On October 31, 1995, the Banking Commissioner entered a Consent Order (No. CO-95-2803-S) with respect to Global Strategic Management, Inc. ("GSM"), an investment adviser located at 900 Bestgate Road, Suite 405, Annapolis, Maryland. The Consent Order followed a Securities and Business Investments Division investigation under the Connecticut Uniform Securities Act. That investigation revealed indications that in 1994, the firm transacted business as an investment adviser in Connecticut absent registration under the Act. In furtherance of its desire to resolve the matter informally with the agency, GSM furnished proof that it had credited to advisory clients $5,676 representing the aggregate amount of fees collected during the period of unregistered activity.

The Consent Order required GSM to refrain from regulatory violations and precluded it from retroactively charging clients for services rendered while it was not registered as an investment adviser under the Act. In addition, the Consent Order required the firm to review, revise and implement supervisory and compliance procedures designed to ensure regulatory compliance. Finally, the Consent Order assessed the firm $490; this amount represented uncollected registration fees during the period when the firm was not registered as an investment adviser in Connecticut.

Pruco Securities Corp. (CRD # 5685)

On November 28, 1995, the Banking Commissioner entered a Consent Order (No. 95-2853-CO) with respect to Pruco Securities Corp. ("Pruco"), a broker-dealer registered under the Connecticut Uniform Securities Act. The Consent Order followed a Securities and Business Investments Division investigation into the activities of Michael John Sullo (CRD number 2037711), a former Pruco agent who purportedly sold approximately $175,000 of guaranteed promissory notes to the public while employed by Pruco and used the sales proceeds for his personal benefit. Sullo was ultimately convicted of 20 counts of securities fraud and 16 counts of first degree larceny in April 1995, and is presently serving a twenty year sentence. The Consent Order alleged that Pruco failed to adequately supervise Sullo's activities. In furtherance of its desire to resolve the matter informally, Pruco furnished proof that it had offered to affected investors the opportunity to rescind their investments which aggregated approximately $175,000.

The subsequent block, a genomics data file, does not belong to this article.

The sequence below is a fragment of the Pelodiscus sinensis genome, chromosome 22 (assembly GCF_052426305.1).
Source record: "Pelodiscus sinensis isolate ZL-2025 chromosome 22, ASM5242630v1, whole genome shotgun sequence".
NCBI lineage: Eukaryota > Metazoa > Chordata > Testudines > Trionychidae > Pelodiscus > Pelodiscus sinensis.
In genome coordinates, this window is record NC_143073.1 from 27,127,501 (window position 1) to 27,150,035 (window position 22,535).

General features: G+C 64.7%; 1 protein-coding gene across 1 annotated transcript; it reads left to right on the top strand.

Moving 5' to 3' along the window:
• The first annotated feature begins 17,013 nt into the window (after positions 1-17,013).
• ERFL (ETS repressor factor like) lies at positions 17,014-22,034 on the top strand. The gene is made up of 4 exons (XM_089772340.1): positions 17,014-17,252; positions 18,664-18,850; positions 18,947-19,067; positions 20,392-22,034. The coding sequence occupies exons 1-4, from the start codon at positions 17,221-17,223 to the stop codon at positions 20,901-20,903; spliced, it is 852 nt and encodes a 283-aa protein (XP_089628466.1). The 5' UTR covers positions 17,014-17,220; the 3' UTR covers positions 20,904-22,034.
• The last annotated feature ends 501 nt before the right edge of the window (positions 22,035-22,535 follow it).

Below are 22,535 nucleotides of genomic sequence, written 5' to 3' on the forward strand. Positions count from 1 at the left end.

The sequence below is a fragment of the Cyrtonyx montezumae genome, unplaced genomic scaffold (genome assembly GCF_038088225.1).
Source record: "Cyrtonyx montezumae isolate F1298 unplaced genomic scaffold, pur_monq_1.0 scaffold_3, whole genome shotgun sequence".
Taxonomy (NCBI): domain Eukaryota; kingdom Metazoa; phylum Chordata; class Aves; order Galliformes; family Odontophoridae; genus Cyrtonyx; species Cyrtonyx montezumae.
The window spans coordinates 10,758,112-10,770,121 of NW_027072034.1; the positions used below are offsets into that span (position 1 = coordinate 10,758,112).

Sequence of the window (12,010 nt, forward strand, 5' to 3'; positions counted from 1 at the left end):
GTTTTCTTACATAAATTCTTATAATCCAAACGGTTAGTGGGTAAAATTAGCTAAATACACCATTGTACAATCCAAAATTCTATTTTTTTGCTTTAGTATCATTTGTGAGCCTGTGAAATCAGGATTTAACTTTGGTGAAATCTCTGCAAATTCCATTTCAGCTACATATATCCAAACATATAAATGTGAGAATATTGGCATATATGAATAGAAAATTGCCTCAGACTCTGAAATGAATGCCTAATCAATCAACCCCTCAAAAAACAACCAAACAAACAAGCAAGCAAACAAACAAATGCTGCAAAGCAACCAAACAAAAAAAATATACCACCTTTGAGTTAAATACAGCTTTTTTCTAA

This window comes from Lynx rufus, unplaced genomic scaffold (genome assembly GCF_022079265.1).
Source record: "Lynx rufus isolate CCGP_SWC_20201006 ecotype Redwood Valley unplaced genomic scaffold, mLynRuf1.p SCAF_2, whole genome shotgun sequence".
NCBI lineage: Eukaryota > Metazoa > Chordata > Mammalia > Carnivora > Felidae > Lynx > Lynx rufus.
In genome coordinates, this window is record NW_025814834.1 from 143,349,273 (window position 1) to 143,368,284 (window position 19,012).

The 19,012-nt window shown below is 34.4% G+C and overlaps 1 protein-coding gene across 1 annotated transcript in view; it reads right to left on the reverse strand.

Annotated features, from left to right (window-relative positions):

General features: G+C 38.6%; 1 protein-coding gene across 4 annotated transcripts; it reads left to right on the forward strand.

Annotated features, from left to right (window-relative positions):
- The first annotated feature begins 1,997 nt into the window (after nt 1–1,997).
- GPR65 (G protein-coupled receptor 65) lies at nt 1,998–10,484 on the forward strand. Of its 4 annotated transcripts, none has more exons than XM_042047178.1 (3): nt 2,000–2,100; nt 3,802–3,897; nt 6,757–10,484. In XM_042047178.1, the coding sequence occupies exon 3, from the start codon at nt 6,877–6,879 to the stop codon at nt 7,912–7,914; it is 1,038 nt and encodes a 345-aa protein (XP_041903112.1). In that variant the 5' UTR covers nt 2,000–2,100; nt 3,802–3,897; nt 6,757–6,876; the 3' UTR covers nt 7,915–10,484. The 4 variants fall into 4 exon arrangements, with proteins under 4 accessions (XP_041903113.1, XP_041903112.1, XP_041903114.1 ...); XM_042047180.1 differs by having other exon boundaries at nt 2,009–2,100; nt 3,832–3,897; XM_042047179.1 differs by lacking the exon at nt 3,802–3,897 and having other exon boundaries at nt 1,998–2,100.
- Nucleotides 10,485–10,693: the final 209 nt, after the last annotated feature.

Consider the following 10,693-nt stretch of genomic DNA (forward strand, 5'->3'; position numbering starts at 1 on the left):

The Consent Order required Pruco to conduct an internal review of its supervisory and compliance procedures as well as a comprehensive audit of its New Haven West branch office. The Consent Order also required that the firm implement such additional compliance procedures as were necessary given the results of the audit. In addition, the firm undertook to conduct annual audits of all Connecticut branch offices during calendar years 1996 and 1997. During 1996 and 1997, the firm was also required to file quarterly reports concerning any securities-related complaints, actions or proceedings involving Connecticut residents. Pruco was also assessed a $25,000 fine and $5,000 for the Division's investigative costs.

Bryn Mawr Investment Group, Inc. (CRD # 20892)